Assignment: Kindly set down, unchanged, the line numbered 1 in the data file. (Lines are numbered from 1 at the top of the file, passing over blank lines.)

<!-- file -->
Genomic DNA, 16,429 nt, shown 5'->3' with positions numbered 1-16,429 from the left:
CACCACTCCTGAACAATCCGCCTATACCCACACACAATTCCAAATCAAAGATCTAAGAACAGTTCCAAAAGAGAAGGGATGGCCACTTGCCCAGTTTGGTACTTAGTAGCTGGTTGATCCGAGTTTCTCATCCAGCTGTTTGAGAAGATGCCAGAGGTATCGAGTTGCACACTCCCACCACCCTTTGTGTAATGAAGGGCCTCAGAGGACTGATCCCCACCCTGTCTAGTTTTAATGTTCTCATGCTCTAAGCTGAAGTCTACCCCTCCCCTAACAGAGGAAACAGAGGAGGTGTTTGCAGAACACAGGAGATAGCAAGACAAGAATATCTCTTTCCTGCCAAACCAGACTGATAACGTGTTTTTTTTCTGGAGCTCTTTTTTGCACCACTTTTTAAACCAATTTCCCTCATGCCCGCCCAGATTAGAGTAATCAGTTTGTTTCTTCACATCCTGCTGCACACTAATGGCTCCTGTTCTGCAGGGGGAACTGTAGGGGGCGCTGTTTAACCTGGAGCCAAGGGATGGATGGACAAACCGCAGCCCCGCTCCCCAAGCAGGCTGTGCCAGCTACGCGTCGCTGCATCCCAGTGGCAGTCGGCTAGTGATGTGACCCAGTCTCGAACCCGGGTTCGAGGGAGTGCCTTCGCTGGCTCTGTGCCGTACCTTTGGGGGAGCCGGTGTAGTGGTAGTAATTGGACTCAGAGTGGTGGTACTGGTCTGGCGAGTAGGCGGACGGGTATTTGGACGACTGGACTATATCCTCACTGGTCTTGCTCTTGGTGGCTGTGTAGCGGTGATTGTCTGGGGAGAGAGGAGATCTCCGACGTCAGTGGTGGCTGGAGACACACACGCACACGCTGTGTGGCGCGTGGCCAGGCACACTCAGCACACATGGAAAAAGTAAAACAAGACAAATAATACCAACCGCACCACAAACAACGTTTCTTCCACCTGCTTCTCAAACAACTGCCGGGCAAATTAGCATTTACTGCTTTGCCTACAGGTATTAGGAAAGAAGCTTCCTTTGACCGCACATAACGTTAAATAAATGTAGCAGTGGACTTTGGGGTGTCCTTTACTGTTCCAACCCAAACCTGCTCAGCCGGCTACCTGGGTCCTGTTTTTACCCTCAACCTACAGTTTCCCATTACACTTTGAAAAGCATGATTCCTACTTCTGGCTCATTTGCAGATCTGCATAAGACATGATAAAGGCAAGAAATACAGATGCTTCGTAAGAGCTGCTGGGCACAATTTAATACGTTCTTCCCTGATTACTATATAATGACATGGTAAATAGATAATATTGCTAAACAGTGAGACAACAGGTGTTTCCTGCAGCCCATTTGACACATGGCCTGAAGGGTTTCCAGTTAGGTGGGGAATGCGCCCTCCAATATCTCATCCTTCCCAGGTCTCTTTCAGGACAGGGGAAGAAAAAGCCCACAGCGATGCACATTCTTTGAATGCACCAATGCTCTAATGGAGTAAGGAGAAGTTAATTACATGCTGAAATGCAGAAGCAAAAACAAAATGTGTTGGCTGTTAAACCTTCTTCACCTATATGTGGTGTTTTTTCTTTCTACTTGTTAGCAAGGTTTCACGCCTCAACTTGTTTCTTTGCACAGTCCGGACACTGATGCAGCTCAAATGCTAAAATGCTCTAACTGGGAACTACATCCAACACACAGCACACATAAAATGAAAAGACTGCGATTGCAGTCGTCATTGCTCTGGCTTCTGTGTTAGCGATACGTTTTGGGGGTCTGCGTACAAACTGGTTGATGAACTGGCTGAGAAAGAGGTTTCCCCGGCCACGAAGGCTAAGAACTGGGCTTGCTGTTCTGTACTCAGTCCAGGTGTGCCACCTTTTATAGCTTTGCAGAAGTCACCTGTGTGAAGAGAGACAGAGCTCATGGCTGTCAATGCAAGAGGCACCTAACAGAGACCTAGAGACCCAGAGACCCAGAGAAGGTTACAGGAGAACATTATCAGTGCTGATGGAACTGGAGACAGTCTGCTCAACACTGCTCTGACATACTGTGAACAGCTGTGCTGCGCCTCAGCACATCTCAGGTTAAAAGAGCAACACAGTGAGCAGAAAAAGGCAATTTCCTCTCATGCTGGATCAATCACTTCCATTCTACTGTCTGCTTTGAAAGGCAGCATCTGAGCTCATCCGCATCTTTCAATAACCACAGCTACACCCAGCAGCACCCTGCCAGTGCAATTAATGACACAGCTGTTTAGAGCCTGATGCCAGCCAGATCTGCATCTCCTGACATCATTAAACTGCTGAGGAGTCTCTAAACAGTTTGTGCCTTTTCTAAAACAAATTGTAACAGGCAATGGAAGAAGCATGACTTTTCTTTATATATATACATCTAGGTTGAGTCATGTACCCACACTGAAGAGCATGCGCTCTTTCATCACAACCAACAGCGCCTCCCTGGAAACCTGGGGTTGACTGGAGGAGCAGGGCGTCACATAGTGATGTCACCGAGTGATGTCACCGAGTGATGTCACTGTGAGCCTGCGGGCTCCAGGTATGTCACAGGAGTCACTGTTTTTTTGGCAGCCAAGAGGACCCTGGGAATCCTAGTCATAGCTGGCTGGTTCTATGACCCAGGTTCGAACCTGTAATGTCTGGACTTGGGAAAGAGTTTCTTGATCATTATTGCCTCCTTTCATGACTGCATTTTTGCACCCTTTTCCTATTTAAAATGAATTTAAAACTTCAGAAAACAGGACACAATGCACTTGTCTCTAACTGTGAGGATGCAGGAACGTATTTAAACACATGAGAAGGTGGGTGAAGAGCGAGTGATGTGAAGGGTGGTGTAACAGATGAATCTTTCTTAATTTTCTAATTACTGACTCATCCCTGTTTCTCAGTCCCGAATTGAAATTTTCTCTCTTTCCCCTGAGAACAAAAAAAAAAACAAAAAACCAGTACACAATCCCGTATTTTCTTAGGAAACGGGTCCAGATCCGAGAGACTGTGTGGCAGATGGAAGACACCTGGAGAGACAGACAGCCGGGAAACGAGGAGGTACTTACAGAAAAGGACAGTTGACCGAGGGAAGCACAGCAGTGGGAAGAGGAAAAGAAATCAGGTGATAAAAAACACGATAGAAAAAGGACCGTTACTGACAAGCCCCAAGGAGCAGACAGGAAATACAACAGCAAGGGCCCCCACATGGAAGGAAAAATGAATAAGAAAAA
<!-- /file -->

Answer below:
Genomic DNA, 16,429 nt, shown 5'->3' with positions numbered 1-16,429 from the left: